It would hardly be a Super Bowl weekend without a story about Super Bowl ads. But this year's story is a little different, thanks to the Supreme Court. The court last month gave corporations a new way to spend their advertising dollars — backing their favorite political candidates.
The going rate for Super Bowl ads is about $2.5 million, according to Broadcasting and Cable magazine.
That $2.5 million buys you just 30 seconds. Which raises the question: How far would $2.5 million go in politics?
Evan Tracey, president of the Campaign Media Analysis Group, a firm that tracks political ads on TV, says that amount of money "could go a long way in a competitive congressional race this year."
And there are going to be plenty of competitive races — in the House and in the Senate.
Trouble For Candidates In Tough Races
Tracey mentioned Arkansas, where Blanche Lincoln may be the most vulnerable Senate Democrat this year. "You could certainly get, you know, two or three months of a pretty consistent message out there," Tracey says, on how far $2.5 million would go in that market.
This is hardly great news for Lincoln, who had $5 million on hand — on Jan. 1.
That was pretty good, until 20 days later, when the Supreme Court opened the door for corporate spending. Now that $5 million is less likely to scare off challengers.
Buy A Seat In The House Or A State Senator
In fact, advertising budgets in business just dwarf the ad budgets in politics.
That became very clear in the numbers that Sheila Krumholz laid out. She's director of the Center for Responsive Politics, which tracks political money, and explains how much congressional candidates usually shell out for their campaigns.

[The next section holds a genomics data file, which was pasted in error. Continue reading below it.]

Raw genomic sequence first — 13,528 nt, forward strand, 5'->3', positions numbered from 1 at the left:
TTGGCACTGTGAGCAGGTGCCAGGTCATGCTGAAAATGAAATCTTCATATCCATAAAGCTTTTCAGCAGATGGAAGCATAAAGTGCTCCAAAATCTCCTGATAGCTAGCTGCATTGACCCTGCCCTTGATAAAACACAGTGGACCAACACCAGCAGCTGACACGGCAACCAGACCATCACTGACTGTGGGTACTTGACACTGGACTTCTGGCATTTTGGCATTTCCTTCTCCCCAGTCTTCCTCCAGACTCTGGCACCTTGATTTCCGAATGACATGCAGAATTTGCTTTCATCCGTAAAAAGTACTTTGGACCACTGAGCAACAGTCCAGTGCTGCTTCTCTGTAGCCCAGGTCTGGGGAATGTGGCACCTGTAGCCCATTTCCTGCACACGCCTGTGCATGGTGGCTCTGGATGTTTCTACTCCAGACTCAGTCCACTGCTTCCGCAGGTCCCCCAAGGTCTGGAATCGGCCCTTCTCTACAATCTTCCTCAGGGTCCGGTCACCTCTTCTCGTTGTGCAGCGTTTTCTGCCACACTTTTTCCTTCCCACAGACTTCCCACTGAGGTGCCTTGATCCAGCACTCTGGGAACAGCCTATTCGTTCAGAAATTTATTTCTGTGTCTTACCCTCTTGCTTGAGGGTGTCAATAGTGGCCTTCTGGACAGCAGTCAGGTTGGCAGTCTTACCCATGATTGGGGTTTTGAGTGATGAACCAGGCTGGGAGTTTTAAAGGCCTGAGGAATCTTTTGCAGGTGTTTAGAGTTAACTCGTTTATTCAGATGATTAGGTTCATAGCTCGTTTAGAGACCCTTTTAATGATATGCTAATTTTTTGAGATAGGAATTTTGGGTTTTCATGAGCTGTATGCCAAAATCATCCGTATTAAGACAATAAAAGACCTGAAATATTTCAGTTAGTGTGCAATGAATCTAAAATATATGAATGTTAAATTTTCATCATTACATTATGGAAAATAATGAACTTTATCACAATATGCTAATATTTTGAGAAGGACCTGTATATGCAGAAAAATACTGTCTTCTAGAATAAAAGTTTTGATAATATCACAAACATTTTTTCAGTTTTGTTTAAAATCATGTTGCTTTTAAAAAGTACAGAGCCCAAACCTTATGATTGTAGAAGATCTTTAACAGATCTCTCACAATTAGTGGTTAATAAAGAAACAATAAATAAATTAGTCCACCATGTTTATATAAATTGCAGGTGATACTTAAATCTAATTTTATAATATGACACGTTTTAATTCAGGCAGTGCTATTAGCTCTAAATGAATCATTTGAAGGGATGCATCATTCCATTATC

"The average winner in the last cycle spent nearly $1.4 million for a seat in the House," Krumholz says.
Senate races don't always cost that much more.
"At least in Wyoming, the least expensive winning campaign in 2008 — John Barrasso spent just under $2 million," Krumholz says.
If that seems cheap, think about state politics. The Institute on Money in State Politics does. Its director is Edwin Bender. "The numbers that we've just crunched show that you could buy, in a significant number of states, half the Senate seats," Bender says. "So by providing $2.5 million you could effectively — theoretically, I guess — gain control of the legislature in a number of states."
And in most states, it isn't even all that expensive to get elected governor — at least, not by corporate standards. "Say a third of winning gubernatorial campaigns could exist easily on $2.5 million," Bender says.
Campaigns And Corporate Strategy
But really, corporations would rather promote themselves than somebody else. And Betsy Gelb, marketing professor at the University of Houston, says some corporations might choose to advertise a candidate for the same reason they advertise on the Super Bowl — to bask in the glow.
"If you associate yourself with what they like," Gelb says, "could be a football team, could be the Super Bowl, could be a candidate — the assumption is disproportionately they're going to like you."
Gelb says it wouldn't be a common strategy.
But she could see it happening with, say, someone advertising business to business and wanting to capture the appeal of a pro-business candidate.
It's just another way that an investment in politics might make good business sense.